Independence Day (United States)

From New World Encyclopedia


Independence Day
Independence Day
Displays of fireworks, such as these over the Washington Monument in 1986, take place across the United States on Independence Day.
Also called The Fourth of July
Observed by United States
Type National
Significance The day in 1776 that the Declaration of Independence was adopted by the Continental Congress
Date July 4
Celebrations Fireworks, family reunions, concerts, barbecues, picnics, parades, baseball games

Independence Day (colloquially the Fourth of July or July 4th) is a federal holiday in the United States commemorating the Declaration of Independence on July 4, 1776. The Continental Congress declared that the thirteen American colonies were no longer subject (and subordinate) to the monarch of Britain, King George III, and were now united, free, and independent states. The Congress had voted to declare independence two days earlier, on July 2, but it was not declared until July 4. Thus, Independence Day is celebrated on July 4.

Independence Day is commonly associated with fireworks, parades, barbecues, carnivals, fairs, picnics, concerts, baseball games, family reunions, political speeches, and ceremonies, in addition to various other public and private events celebrating the history, government, and traditions of the United States. As an official holiday, it is a time for family and friends to share the patriotic celebration together.

History

During the American Revolution, the legal separation of the thirteen colonies from Great Britain in 1776 occurred on July 2, when the Second Continental Congress voted to approve a resolution of independence that had been proposed in June by Richard Henry Lee of Virginia declaring the United States independent from Great Britain's rule.[1]

After voting for independence, Congress turned its attention to the Declaration of Independence, a statement explaining this decision, which had been prepared by a Committee of Five, with Thomas Jefferson as its principal author. Congress debated and revised the wording of the Declaration, finally approving it two days later on July 4. A day earlier, John Adams had written to his wife Abigail:

The second day of July 1776, will be the most memorable epoch in the history of America. I am apt to believe that it will be celebrated by succeeding generations as the great anniversary festival. It ought to be commemorated as the day of deliverance, by solemn acts of devotion to God Almighty. It ought to be solemnized with pomp and parade, with shows, games, sports, guns, bells, bonfires, and illuminations, from one end of this continent to the other, from this time forward forever more.[2]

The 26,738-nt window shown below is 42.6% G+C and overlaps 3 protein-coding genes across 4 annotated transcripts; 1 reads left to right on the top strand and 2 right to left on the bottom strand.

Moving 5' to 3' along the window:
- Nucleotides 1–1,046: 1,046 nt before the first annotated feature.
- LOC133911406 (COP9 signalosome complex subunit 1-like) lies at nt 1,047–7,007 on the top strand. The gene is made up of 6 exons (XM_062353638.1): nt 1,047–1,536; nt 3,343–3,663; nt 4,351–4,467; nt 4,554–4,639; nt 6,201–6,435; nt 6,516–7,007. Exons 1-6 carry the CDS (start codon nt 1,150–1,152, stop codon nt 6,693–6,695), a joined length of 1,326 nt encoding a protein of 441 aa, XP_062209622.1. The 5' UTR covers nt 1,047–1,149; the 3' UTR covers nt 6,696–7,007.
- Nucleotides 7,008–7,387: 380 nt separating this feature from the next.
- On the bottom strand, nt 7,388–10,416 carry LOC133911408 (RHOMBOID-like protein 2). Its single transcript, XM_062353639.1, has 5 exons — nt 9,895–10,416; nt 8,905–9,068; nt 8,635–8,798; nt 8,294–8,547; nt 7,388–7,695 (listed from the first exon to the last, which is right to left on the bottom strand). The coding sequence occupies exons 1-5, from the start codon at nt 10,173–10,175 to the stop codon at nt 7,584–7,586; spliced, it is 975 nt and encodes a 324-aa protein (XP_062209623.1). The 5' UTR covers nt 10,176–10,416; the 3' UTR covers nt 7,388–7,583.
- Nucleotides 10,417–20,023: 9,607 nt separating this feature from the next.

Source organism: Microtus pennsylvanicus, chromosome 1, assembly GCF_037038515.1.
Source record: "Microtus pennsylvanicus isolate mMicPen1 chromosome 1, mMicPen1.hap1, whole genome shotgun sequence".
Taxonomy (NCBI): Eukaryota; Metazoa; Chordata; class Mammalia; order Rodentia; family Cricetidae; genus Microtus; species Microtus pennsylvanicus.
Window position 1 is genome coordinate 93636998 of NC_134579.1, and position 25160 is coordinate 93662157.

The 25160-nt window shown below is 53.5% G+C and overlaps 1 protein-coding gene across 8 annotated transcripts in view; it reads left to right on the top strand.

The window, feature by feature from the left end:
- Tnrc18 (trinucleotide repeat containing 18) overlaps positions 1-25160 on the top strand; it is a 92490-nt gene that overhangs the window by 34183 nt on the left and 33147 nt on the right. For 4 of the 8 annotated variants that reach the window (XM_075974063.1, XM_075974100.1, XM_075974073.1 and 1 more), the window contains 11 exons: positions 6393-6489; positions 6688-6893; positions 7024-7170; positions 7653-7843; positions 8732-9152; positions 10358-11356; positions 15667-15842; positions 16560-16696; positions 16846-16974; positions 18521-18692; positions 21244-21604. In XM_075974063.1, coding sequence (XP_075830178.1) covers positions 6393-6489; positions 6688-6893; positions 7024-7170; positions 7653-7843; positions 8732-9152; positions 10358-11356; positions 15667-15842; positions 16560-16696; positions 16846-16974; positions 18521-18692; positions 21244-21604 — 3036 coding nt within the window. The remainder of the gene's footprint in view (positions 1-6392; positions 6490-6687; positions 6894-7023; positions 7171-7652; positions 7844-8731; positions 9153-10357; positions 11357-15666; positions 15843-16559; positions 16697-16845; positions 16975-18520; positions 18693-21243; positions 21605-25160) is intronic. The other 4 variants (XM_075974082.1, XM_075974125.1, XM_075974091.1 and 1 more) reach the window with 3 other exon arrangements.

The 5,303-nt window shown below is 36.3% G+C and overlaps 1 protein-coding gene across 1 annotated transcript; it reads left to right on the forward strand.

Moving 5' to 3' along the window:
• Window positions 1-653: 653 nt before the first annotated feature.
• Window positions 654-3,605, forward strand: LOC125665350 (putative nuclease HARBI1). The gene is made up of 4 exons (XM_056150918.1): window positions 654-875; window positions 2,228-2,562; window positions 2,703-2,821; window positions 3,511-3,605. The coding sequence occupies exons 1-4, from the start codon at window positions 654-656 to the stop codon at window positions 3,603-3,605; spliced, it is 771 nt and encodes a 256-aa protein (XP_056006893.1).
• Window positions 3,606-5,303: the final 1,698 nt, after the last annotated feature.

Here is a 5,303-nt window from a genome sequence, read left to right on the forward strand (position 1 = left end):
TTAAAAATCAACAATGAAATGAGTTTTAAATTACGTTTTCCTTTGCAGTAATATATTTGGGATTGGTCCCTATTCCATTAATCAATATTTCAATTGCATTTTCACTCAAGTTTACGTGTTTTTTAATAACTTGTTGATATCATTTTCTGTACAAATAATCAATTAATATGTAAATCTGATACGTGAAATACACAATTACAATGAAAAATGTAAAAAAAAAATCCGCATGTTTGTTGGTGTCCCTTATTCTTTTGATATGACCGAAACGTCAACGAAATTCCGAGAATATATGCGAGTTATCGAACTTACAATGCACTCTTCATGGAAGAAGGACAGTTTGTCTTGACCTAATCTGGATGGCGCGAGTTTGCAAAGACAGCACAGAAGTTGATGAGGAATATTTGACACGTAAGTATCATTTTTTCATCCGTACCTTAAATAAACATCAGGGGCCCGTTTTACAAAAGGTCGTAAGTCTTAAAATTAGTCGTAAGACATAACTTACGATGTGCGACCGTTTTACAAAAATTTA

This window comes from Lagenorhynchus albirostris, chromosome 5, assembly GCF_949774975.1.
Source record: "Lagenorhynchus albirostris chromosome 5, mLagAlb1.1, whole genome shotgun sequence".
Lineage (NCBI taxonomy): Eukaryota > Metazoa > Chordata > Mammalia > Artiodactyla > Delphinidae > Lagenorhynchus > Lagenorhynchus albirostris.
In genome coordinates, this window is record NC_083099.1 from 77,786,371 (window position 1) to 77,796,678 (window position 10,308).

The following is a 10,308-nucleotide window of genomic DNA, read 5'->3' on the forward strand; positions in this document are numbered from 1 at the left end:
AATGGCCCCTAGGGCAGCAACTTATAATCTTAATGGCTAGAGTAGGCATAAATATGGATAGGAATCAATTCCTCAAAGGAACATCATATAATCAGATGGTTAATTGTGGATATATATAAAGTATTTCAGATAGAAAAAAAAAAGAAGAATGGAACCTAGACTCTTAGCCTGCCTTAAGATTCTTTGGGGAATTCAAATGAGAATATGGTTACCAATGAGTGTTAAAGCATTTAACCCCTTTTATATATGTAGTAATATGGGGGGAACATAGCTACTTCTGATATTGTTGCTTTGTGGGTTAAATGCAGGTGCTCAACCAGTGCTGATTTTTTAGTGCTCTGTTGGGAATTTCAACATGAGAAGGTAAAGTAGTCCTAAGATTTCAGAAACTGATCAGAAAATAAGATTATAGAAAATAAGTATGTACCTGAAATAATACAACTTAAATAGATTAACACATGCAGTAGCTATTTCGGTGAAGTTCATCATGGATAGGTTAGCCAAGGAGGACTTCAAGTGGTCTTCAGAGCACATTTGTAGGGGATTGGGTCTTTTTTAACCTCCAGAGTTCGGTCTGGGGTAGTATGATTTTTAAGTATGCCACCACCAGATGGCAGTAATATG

Adams's prediction was off by two days. From the outset, Americans celebrated independence on July 4, the date shown on the much-publicized Declaration of Independence, rather than on July 2, the date the resolution of independence was approved in the closed session of Congress.[3]

Historians have long disputed whether members of Congress signed the Declaration of Independence on July 4, even though Thomas Jefferson, John Adams, and Benjamin Franklin all later wrote that they had signed it on that day. Most historians have concluded that the Declaration was signed nearly a month after its adoption, on August 2, 1776, and not on July 4 as is commonly believed.[4][1][5]

By a remarkable coincidence, Thomas Jefferson and John Adams, the only two signatories of the Declaration of Independence later to serve as presidents of the United States, both died on the same day: July 4, 1826, which was the 50th anniversary of the Declaration.[6] (Only one other signatory, Charles Carroll of Carrollton, survived them, dying in 1832.[7]) Although not a signatory of the Declaration of Independence, James Monroe, another Founding Father who was elected as president, also died on July 4, in 1831. He was the third President who died on the anniversary of independence. Calvin Coolidge, the 30th president, was born on July 4, 1872.

Customs

Independence Day Parade in Washington, D.C.

Independence Day is a national holiday marked by patriotic displays. Similar to other summer-themed events, Independence Day celebrations often take place outdoors. According to 5 U.S.C. § 6103,[8] Independence Day is a federal holiday, so all non-essential federal institutions (such as the postal service and federal courts) are closed on that day.

Independence Day is commonly associated with fireworks, parades, barbecues, carnivals, fairs, picnics, concerts, baseball games, family reunions, political speeches, and ceremonies, in addition to various other public and private events celebrating the history, government, and traditions of the United States. A salute of one gun for each state in the United States, called a "salute to the union," is fired on Independence Day at noon by any capable military base.[9]